Whether you’re on a spiritual journey, or simply seeking the best sights, the temples of the world are some of the most worthwhile visits you can make on your travels. Their architecture is mind-blowingly complex and magnificent, and they carry with them a fascinating history
These are 10 of the most amazing temples that every traveller should have on their bucket list.
Paro Taktsang, Paro Valley, Bhutan
Paro Taktsang, also known as “The Tigers Nest”, is a Buddhist monastery dedicated to meditation and introspection. The nickname comes from an old 18th-century story of the Buddhist master, Padmasambhava, who flew to the meditation site on a flying tiger. He then meditated in a cave on the mountain for 3 years, bringing miracles upon the surrounding area, and introducing Buddhism to Bhutan. The only way up to the temple is a challenging 2-hour climb up a steep trail, but guests will be rewarded with a beautiful and sacred space at the end of their pilgrimage.
Abu Simbel, Egypt
This enormous rock temple was commissioned by Pharoah Ramesses II as a tribute to the gods Ra-Horakty and Ptah, Goddes Hathor, and Queen Nefertari. While there is debate as to when the temples were built, scholars believe they date back to either 1264 BCE or 1244 BCE. After the Aswan High Dam was built on the Nile, the temples were taken down and rebuilt on a higher cliff for fear of them being submerged.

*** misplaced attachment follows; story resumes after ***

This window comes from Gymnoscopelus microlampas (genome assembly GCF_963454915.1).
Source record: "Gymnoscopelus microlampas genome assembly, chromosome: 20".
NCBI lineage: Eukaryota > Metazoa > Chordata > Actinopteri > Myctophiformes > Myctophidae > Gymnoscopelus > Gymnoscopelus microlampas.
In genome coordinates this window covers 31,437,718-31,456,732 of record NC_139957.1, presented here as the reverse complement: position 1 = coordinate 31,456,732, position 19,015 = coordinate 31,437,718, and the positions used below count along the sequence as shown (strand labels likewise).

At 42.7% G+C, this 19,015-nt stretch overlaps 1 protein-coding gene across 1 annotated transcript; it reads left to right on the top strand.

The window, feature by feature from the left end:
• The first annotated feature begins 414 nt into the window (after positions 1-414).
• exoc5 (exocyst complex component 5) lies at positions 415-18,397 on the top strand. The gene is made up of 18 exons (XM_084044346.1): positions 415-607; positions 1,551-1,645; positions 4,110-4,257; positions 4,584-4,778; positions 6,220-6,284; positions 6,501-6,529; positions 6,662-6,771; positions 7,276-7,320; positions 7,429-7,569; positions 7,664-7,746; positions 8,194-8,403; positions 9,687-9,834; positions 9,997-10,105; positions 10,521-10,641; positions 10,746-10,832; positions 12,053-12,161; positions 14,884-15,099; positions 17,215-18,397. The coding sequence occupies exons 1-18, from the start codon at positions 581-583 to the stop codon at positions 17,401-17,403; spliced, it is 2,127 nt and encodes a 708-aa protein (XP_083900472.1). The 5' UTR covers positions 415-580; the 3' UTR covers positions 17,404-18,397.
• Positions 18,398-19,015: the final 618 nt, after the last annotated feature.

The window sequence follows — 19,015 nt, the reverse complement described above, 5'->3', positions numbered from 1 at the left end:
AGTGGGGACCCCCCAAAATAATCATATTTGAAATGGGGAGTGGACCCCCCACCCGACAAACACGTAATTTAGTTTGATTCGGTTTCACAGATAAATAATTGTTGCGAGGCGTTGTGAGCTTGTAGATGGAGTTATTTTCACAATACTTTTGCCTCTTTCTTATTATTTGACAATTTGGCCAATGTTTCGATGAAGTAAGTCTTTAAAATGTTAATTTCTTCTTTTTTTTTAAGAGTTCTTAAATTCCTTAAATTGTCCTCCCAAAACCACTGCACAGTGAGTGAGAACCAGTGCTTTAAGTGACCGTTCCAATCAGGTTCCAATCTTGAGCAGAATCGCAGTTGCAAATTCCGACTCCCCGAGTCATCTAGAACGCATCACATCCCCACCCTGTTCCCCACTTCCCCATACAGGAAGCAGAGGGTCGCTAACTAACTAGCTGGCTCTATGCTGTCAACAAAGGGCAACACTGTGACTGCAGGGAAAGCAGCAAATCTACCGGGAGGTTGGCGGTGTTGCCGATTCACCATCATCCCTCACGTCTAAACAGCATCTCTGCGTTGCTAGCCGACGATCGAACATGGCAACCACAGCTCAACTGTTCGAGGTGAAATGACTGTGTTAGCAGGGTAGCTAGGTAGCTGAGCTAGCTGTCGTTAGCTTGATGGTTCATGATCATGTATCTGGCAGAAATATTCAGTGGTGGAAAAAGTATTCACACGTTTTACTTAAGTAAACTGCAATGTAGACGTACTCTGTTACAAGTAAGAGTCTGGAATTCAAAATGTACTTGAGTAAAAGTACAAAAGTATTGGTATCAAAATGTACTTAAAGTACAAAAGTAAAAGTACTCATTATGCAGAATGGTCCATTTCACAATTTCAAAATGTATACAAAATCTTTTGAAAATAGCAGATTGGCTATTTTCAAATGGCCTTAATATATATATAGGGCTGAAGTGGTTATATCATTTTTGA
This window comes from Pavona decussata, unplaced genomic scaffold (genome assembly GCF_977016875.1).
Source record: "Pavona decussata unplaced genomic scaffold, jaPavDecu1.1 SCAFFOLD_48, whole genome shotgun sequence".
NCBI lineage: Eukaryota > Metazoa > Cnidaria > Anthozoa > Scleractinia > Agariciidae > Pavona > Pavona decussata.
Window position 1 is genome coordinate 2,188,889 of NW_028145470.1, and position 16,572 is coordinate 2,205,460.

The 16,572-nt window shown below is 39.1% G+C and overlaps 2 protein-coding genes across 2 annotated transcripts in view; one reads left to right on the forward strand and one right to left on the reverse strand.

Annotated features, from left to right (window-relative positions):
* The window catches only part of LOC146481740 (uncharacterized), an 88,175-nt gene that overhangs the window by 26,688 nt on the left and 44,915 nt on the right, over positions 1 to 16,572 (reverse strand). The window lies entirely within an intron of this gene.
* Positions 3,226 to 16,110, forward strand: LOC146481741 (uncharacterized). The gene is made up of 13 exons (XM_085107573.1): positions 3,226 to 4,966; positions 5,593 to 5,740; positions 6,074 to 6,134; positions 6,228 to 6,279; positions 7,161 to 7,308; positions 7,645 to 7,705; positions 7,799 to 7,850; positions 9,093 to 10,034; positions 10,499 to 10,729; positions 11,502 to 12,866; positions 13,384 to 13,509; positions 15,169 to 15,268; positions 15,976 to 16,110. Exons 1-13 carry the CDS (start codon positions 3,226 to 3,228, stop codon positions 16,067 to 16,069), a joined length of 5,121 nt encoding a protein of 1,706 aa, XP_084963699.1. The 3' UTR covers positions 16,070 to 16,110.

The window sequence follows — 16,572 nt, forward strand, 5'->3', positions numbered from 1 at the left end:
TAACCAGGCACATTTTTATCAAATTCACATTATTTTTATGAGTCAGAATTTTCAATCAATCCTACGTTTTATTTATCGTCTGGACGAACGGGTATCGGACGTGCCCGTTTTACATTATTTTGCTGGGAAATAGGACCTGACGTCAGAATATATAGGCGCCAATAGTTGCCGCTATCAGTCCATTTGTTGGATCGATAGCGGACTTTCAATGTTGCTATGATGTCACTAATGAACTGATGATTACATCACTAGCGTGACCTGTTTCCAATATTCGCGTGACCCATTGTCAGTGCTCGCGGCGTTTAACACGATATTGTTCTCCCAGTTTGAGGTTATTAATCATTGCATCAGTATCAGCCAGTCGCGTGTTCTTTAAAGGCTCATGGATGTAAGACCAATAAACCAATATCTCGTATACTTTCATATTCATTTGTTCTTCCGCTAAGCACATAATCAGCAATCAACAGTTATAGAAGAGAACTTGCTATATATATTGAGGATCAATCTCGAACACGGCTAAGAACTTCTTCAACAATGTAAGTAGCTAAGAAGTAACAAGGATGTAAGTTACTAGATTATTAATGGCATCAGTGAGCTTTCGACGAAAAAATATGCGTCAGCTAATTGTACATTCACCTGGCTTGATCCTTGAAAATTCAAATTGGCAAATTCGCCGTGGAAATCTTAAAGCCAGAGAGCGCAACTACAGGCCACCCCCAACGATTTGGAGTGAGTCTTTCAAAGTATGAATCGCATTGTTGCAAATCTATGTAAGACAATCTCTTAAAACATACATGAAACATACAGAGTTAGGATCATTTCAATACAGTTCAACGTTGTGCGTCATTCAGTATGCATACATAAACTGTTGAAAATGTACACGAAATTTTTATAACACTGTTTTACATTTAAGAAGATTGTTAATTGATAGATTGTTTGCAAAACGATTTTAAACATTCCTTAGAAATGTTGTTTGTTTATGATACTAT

Bửu Long Pagoda in Ho Chi Minh City, Vietnam
Upon entering the temple complex, visitors are met with by the incredible scene of a large turquoise pool and grand staircase featuring motifs of dragons. The idyllic atmosphere of the temple provides a peaceful refuge, hidden within the bustling city centre of Ho Chi Minh City. The central temple, known as Gotama Cetiya Stupa, is famous for containing enshrined relics of the Buddha. There are also tiny pearl and crystal beads that are believed to have been found in the remains of buddha’s most enlightened followers and teachers.
Seiganto-ji in Nachikatsuura, Japan
This ancient temple dates back to the 4th century and is set next to the tallest waterfall in Japan, surrounded by the lush trees of Nachi. According to the temple records, an Indian monk named Ragyō Shōnin found the waterfall in his search for a place to practice his austerity. It is said that Kannon, the goddess of Mercury, appeared to Shōnin at the base of the waterfall and instructed him to build the temple. The monastery is the first stop on the Saigoku Kannon Pilgrimage, in which pilgrims travel to 33 different Buddhist temples throughout the Kansai region of Japan. It’s as engrossing as spending time at casinos in NZ, only on a more spiritual level.
Wat Rong Khun in Chiang Rai, Thailand
This incredible temple to honour Buddha’s purity doubles as an eccentric work of art and was created by Chalermchai Kosipipat in 1997. It was built on the ruins of an old Buddhist temple. Although the outside of the temple is completely white, the inside is awash with vividly colourful murals that even depict some of our favourite fictional characters like Spider-Man and Hello Kitty.